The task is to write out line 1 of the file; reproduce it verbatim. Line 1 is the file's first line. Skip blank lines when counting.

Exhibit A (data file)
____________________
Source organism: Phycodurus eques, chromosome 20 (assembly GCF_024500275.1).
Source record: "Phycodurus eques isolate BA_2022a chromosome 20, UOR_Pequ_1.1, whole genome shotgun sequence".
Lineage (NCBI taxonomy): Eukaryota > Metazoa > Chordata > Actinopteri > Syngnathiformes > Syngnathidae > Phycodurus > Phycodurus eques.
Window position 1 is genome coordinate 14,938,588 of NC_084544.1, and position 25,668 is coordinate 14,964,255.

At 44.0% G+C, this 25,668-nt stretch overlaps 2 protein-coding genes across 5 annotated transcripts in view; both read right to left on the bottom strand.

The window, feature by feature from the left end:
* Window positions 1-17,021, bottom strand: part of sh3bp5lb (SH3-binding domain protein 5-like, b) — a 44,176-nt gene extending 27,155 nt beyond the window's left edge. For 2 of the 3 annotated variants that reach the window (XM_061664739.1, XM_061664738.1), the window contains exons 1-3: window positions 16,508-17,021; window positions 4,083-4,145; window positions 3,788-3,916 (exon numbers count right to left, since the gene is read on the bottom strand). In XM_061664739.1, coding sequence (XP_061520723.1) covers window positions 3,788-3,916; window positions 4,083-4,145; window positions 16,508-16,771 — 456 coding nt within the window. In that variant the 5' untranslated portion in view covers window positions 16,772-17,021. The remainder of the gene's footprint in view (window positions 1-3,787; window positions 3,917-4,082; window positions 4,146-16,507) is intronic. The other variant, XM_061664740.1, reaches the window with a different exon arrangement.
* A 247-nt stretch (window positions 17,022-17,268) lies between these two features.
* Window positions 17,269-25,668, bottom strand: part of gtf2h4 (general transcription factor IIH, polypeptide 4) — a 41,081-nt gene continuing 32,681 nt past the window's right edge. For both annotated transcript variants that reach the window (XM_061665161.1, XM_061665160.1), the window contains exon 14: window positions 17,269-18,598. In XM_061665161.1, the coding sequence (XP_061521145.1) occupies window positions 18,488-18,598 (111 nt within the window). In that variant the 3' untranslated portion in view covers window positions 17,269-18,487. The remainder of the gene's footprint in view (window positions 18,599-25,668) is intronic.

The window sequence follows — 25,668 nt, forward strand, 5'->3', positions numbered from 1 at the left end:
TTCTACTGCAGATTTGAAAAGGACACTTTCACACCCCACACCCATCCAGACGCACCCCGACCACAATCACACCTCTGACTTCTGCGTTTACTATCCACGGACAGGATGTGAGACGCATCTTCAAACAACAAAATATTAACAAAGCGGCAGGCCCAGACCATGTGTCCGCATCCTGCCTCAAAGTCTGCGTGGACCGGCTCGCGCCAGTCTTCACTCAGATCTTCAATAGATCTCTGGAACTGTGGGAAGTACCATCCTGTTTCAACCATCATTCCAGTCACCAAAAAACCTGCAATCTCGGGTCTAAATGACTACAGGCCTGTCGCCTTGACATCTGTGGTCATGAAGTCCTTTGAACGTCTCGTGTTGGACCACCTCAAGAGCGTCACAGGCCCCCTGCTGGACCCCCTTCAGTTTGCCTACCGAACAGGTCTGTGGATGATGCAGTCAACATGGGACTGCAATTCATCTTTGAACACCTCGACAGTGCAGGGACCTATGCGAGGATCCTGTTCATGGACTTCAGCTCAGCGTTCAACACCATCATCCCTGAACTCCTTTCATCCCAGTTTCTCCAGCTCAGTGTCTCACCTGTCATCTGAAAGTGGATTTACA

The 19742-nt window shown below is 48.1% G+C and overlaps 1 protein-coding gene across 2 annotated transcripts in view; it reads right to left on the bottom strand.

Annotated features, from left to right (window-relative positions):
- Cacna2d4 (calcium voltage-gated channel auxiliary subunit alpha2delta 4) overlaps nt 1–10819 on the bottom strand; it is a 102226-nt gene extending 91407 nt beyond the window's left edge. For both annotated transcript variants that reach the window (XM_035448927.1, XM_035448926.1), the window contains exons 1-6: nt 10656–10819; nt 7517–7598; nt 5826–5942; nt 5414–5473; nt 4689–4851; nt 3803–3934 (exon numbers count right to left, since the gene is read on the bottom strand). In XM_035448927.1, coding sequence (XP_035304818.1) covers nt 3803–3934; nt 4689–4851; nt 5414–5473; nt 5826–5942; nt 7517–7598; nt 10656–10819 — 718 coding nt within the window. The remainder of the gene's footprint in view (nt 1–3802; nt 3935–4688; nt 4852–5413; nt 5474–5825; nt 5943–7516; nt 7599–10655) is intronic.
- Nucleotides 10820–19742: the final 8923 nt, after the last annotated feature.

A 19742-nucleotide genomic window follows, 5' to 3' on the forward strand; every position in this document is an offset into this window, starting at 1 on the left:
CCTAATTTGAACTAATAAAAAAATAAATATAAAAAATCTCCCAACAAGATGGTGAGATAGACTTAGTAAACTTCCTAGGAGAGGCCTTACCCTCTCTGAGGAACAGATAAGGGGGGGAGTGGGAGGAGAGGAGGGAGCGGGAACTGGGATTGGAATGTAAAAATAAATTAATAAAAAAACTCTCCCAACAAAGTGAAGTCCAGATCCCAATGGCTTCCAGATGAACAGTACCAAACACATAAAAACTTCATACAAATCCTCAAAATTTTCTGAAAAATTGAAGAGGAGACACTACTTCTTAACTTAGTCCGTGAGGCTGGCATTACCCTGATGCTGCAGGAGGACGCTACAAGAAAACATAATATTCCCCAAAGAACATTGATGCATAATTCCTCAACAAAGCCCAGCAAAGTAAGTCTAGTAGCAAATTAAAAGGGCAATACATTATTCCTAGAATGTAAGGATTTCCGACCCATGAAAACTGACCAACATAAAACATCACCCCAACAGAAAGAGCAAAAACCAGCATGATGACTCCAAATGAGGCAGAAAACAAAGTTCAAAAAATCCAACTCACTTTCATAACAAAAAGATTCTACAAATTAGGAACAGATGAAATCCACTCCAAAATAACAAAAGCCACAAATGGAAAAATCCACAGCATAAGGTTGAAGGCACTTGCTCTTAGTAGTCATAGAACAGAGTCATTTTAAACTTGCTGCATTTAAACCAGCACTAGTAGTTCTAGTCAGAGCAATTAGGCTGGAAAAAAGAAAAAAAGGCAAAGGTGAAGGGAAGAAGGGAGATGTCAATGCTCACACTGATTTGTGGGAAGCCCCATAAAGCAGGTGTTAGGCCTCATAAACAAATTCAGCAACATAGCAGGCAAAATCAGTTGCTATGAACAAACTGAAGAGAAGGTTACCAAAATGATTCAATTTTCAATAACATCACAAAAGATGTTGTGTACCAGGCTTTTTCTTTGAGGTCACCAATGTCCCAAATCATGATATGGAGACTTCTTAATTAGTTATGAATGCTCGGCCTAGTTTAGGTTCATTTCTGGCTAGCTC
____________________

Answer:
Source organism: Phycodurus eques, chromosome 20 (assembly GCF_024500275.1).